After trying to grab several large fish by their lips – and several bloody thumbs – I finally got around to buying a fish gripper. Man, are these things handy!
Way back in the day, before the invention of fish grippers, anglers were forced to use their bare hands or a pair of pliers to hold a fish while removing the hook. That resulted in plenty of dropped fish – as well as the occasional treble hook buried in someone’s unlucky thumb. The invention of fish grips changed that forever.
The locking mechanism on fish grips allows you to securely clamp onto the bottom lip of any fish while keeping a safe distance from sharp teeth, hooks, and spiny fins. This not only keeps your fingers safe, but it’s also less likely to harm the fish.
The other major advantage of using a fish gripper is less fish lost due to wriggling or thrashing. The locking mechanism works exactly like a pair of vice-grip pliers. No matter how much the fish thrashes around, it’s not getting free from the clamp. When you want to release the fish, you simply depress the handle lever. This causes the locking mechanism to disengage and the fish to swim free.
Fish grippers are particularly useful for kayak fishing, as they are easy to use one-handed and compact enough to stow almost anywhere.
Quick Answer: 6 Best Fish Lip Grippers
- Best Overall: Eastaboga Tackle BogaGrip
- Best Floating Plastic Gripper: Yak Gear Fish Grip
- Best Electric Scale Fish Gripper: Piscifun Fish Lip Gripper with Digital Scale
- Budget Pick: Entsport Fish Lip Gripper
- Best Pistol Grips: Mounchain Fish Gripper
- Best Big Game Fish Gripper: Berkley Big Game Lip Grip
Types of Fish Grippers
T-style Fish Gripper
T-style grips are the original style of fish grips. First used in the BogaGrip, they are now found in grips made by many other manufacturers. Mostly made from aluminum and stainless steel, they are the most heavy-duty grip available, which makes them useful for handling large, heavy fish. Many T-style grips come with a built-in scale – either digital or mechanical – which allows you to weigh the fish on the fly.
Floating Plastic Gripper
Floating plastic fish grips are a great low-cost choice, and are especially popular with kayak and fly fishermen. Their plastic construction makes them super-lightweight, and of course they float on the water’s surface should you happen to drop them. While not as heavy-duty as T-style grips, many larger grips are rated for fish up to 50 lbs. As long as you’ve got the muscle the grip can handle it!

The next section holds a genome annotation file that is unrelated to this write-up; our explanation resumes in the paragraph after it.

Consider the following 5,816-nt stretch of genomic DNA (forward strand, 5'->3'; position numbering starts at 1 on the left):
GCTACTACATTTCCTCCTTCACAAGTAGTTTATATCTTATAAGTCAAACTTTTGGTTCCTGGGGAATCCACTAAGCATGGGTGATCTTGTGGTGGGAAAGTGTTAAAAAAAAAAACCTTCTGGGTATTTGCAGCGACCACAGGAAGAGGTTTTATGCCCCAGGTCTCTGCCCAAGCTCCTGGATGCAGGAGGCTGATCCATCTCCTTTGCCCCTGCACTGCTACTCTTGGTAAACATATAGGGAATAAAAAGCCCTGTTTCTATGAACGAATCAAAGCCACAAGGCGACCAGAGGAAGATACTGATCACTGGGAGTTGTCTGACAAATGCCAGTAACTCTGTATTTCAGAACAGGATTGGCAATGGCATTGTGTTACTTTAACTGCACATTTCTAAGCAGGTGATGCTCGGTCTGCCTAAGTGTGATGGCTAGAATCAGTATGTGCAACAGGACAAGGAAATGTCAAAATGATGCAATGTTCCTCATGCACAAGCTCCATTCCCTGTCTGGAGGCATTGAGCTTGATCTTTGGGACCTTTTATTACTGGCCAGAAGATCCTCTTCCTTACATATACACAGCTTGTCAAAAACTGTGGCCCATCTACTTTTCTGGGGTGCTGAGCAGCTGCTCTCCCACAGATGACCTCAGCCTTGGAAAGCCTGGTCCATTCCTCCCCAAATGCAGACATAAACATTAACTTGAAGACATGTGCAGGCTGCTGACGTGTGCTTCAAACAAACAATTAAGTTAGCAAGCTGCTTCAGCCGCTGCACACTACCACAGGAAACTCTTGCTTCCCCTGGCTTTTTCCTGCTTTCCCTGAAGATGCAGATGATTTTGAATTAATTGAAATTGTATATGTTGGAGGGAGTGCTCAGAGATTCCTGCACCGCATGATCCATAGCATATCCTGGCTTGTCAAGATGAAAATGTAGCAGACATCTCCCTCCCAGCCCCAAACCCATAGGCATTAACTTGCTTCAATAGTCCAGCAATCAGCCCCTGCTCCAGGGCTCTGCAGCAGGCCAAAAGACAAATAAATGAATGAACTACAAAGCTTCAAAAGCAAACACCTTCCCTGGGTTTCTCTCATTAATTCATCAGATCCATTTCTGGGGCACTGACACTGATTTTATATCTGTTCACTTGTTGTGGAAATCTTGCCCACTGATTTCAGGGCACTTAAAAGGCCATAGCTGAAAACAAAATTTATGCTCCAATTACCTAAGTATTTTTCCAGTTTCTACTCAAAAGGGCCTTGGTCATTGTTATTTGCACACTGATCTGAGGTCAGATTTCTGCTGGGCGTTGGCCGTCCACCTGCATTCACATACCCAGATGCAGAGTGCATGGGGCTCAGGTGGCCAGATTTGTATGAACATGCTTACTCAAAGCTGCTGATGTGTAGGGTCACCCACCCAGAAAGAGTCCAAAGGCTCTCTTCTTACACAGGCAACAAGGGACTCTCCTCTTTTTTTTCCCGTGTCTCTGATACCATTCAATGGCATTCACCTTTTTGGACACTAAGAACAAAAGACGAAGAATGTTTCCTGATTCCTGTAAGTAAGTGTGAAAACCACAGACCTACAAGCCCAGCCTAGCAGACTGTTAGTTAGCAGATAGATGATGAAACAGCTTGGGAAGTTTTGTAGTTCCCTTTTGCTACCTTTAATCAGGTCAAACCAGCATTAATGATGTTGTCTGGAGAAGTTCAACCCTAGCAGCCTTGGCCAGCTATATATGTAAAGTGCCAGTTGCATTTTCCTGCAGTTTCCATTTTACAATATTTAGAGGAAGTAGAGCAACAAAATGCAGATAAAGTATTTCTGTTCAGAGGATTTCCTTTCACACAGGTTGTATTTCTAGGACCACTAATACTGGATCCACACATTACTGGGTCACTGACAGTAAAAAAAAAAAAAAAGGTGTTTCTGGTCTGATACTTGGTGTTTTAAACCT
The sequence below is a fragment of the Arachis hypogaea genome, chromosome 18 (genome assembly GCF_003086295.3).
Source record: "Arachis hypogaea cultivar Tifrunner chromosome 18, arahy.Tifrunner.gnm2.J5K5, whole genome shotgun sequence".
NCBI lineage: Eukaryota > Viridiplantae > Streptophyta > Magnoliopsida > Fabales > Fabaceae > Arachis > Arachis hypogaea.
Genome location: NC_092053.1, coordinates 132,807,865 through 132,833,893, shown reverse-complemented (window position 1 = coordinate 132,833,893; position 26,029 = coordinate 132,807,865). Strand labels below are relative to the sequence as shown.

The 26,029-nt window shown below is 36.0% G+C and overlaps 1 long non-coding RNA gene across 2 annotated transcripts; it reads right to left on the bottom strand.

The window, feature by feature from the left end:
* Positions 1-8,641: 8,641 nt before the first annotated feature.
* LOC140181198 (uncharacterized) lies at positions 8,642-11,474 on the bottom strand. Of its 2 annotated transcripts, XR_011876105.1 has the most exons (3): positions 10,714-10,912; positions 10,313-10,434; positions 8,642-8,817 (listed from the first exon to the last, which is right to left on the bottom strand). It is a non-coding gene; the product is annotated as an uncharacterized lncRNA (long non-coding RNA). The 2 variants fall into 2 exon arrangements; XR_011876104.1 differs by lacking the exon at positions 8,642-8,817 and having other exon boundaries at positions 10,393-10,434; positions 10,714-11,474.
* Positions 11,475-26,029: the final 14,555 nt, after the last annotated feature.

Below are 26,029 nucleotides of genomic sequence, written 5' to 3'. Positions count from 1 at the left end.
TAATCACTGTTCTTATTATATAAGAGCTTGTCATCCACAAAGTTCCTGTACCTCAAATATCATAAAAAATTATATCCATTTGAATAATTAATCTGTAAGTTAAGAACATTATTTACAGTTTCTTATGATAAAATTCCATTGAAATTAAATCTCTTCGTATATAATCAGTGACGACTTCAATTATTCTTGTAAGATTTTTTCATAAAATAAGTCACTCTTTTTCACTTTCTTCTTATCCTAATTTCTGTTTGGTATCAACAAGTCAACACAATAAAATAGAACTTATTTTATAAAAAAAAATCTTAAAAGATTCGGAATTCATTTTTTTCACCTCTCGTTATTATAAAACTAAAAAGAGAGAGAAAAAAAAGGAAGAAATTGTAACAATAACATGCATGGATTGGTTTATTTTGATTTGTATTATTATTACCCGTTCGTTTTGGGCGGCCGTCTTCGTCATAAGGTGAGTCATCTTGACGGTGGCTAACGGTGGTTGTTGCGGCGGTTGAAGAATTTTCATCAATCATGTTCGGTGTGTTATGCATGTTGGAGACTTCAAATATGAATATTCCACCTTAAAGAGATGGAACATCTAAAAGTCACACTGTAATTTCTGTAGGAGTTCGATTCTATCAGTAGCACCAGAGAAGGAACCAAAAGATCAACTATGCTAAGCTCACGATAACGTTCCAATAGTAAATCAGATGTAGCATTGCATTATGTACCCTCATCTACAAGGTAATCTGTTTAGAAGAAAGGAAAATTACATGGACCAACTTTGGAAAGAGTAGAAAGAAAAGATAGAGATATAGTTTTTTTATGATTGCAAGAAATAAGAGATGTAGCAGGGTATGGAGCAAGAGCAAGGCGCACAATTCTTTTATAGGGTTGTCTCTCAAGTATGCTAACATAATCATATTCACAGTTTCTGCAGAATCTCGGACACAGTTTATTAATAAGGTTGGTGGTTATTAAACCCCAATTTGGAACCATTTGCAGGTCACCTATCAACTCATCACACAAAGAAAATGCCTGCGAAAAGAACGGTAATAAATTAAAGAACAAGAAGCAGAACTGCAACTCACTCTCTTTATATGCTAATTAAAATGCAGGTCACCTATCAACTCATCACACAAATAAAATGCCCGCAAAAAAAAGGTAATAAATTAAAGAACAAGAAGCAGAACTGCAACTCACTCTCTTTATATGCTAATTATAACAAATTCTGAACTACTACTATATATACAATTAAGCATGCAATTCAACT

Ergonomic and comfortable, pistol grip style fish grippers are easy to use and won’t fatigue your hand. These grips are shaped similarly to a pistol, with a trigger to release the locking mechanism. They aren’t as heavy-duty as T-style grips, but many anglers like their easy-to-use shape and trigger mechanism.
6 Best Fish Lip Grippers – Reviews
Using Fish Grips
Using a fish gripper is a great idea for any angler who regularly practices catch-and-release fishing. Grips allow you quickly and safely secure a fish while you remove the hook, weigh it, and maybe snap a quick photo. Not only will they keep your hands from getting cut up, but they also protect the fish’s vital slime coat.
If you regularly catch-and-release fish, then also consider a pair of fishing pliers. These will make removing a deeply buried hook a breeze, as well as assist you with cutting line, opening split rings and crimping barbs.
When snapping a photo of your fish with fish grips you can hold it vertically or horizontally with your spare hand supporting its belly and tail. Check out my detailed guide on how to hold and handle bass for more useful tips.
Featured image courtesy of Virginia State Parks – Source
I’ve loved being in the outdoors for as long as I can remember. I grew up fishing, canoeing, and camping throughout the Okanagan Valley in British Columbia. It’s what lead me to start this site and share my passions for fishing, diving, kayaking and more. Nowadays you can find me writing about my passions or (preferably!) preparing for my next outdoor adventure.